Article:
Deepen your relationship with your clients and their children by including charitable giving in future discussions and plans.

As a trusted advisor for the entire family, you can ensure that your clients’ philanthropic values are passed on to future generations. Here are some ways you can engage multiple generations in charitable giving:

 

Start the Giving Conversation Early

Clients who are looking for a way to teach young children to be financially literate and charitable can easily do so with three containers marked spend, save, and share. Your clients can encourage their children to divide their allowance money among each container and then donate the money collected in the share jar to a charity chosen by the child. Coupling the donation with an in-person visit to the charity will make a stronger impact.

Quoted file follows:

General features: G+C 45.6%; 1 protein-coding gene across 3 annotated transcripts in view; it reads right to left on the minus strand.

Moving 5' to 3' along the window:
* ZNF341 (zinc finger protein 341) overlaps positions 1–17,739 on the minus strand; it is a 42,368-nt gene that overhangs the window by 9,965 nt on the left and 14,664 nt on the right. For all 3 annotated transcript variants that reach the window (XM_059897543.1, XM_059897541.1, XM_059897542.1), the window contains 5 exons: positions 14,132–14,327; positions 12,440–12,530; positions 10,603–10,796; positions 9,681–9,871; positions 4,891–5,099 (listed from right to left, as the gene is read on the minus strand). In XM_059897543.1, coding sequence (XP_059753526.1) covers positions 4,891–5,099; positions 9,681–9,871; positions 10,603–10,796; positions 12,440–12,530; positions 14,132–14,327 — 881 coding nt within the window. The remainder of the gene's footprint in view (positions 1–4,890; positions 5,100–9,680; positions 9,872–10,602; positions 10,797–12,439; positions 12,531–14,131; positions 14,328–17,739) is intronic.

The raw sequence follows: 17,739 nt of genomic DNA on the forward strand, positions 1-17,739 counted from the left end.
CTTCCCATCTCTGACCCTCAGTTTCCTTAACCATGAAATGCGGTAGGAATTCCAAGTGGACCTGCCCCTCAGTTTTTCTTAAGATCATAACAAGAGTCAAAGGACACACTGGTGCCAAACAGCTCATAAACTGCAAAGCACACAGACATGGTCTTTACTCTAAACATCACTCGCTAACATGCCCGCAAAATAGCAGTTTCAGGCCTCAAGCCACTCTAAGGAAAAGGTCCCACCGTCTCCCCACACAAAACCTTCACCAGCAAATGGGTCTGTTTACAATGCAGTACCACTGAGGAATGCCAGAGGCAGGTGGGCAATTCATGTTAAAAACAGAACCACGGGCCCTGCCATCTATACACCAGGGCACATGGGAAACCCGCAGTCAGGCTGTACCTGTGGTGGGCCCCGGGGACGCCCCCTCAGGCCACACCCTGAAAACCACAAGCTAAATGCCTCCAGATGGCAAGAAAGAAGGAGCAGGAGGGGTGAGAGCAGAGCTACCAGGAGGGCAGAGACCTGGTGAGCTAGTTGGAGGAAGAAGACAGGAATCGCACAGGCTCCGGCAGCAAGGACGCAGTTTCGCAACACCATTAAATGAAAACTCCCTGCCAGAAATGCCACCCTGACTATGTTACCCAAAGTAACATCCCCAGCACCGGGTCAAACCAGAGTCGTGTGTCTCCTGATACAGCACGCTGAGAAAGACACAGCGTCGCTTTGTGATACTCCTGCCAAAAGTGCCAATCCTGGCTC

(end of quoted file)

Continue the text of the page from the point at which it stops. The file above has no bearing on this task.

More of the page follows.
Lead a Giving Discussion

You can offer to lead your clients and their children in a discussion about their giving, or provide them with resources to have their own conversation at home. the following questions can help start the conversation:

  • What are you thankful for?
  • What are three things that you wish everyone in the world could have?
  • What do you think would make the world a better place?
  • Which volunteer experiences make you happy? Why?
  • How do you want to give back as a family over the next three months? Over the next year?

Formulate and Document Charitable Plans

The Martin County Community Foundation can help your clients determine what philanthropy means to them. You can recommend that families discuss their charitable motivations, values and interest areas, and ultimately formulate a giving plan.

Involve the Whole Family in Giving through a Charitable Giving Account

If your clients do not already organize and manage their giving through a charitable giving account, also known as a donor-advised fund, consider suggesting it. Financial advisors can manage the assets in the account, and clients can name younger generations as future advisors on the account. Clients may decide to include the entire family in determining where and when to grant from their fund, perhaps setting aside a dollar amount or percentage for younger generations to allocate.